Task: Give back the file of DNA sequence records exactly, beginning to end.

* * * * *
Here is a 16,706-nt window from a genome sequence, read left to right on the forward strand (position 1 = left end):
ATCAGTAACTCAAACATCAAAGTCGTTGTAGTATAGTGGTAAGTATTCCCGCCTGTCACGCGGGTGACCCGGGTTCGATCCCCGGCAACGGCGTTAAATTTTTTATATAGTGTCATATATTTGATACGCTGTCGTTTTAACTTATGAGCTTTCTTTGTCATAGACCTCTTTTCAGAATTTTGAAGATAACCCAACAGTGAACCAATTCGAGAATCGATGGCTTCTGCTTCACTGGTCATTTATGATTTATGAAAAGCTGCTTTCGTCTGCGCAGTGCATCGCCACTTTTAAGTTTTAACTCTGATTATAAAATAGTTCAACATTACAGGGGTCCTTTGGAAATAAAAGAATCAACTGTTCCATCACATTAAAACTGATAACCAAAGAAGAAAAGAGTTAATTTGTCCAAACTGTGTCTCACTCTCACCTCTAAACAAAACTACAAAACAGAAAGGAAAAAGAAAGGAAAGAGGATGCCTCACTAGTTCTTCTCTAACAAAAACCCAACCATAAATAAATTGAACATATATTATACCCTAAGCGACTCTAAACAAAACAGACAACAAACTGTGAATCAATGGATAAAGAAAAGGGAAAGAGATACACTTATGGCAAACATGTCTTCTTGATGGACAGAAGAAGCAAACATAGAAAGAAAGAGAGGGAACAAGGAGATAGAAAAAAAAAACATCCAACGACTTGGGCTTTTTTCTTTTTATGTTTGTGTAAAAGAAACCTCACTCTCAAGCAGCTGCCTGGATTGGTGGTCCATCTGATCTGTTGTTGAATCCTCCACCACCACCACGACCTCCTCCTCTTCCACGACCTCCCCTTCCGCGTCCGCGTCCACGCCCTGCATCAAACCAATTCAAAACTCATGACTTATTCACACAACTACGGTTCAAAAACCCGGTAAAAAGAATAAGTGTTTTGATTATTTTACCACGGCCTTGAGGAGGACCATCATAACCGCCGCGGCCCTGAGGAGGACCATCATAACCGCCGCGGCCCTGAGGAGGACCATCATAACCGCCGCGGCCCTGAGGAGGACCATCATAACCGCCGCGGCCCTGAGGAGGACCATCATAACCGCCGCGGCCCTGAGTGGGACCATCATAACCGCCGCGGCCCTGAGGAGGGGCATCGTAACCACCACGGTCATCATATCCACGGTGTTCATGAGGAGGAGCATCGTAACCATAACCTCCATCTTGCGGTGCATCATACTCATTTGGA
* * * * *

Here is a 16,706-nt window from a genome sequence, read left to right on the forward strand (position 1 = left end):
ATCAGTAACTCAAACATCAAAGTCGTTGTAGTATAGTGGTAAGTATTCCCGCCTGTCACGCGGGTGACCCGGGTTCGATCCCCGGCAACGGCGTTAAATTTTTTATATAGTGTCATATATTTGATACGCTGTCGTTTTAACTTATGAGCTTTCTTTGTCATAGACCTCTTTTCAGAATTTTGAAGATAACCCAACAGTGAACCAATTCGAGAATCGATGGCTTCTGCTTCACTGGTCATTTATGATTTATGAAAAGCTGCTTTCGTCTGCGCAGTGCATCGCCACTTTTAAGTTTTAACTCTGATTATAAAATAGTTCAACATTACAGGGGTCCTTTGGAAATAAAAGAATCAACTGTTCCATCACATTAAAACTGATAACCAAAGAAGAAAAGAGTTAATTTGTCCAAACTGTGTCTCACTCTCACCTCTAAACAAAACTACAAAACAGAAAGGAAAAAGAAAGGAAAGAGGATGCCTCACTAGTTCTTCTCTAACAAAAACCCAACCATAAATAAATTGAACATATATTATACCCTAAGCGACTCTAAACAAAACAGACAACAAACTGTGAATCAATGGATAAAGAAAAGGGAAAGAGATACACTTATGGCAAACATGTCTTCTTGATGGACAGAAGAAGCAAACATAGAAAGAAAGAGAGGGAACAAGGAGATAGAAAAAAAAAACATCCAACGACTTGGGCTTTTTTCTTTTTATGTTTGTGTAAAAGAAACCTCACTCTCAAGCAGCTGCCTGGATTGGTGGTCCATCTGATCTGTTGTTGAATCCTCCACCACCACCACGACCTCCTCCTCTTCCACGACCTCCCCTTCCGCGTCCGCGTCCACGCCCTGCATCAAACCAATTCAAAACTCATGACTTATTCACACAACTACGGTTCAAAAACCCGGTAAAAAGAATAAGTGTTTTGATTATTTTACCACGGCCTTGAGGAGGACCATCATAACCGCCGCGGCCCTGAGGAGGACCATCATAACCGCCGCGGCCCTGAGGAGGACCATCATAACCGCCGCGGCCCTGAGGAGGACCATCATAACCGCCGCGGCCCTGAGGAGGACCATCATAACCGCCGCGGCCCTGAGTGGGACCATCATAACCGCCGCGGCCCTGAGGAGGGGCATCGTAACCACCACGGTCATCATATCCACGGTGTTCATGAGGAGGAGCATCGTAACCATAACCTCCATCTTGCGGTGCATCATACTCATTTGGA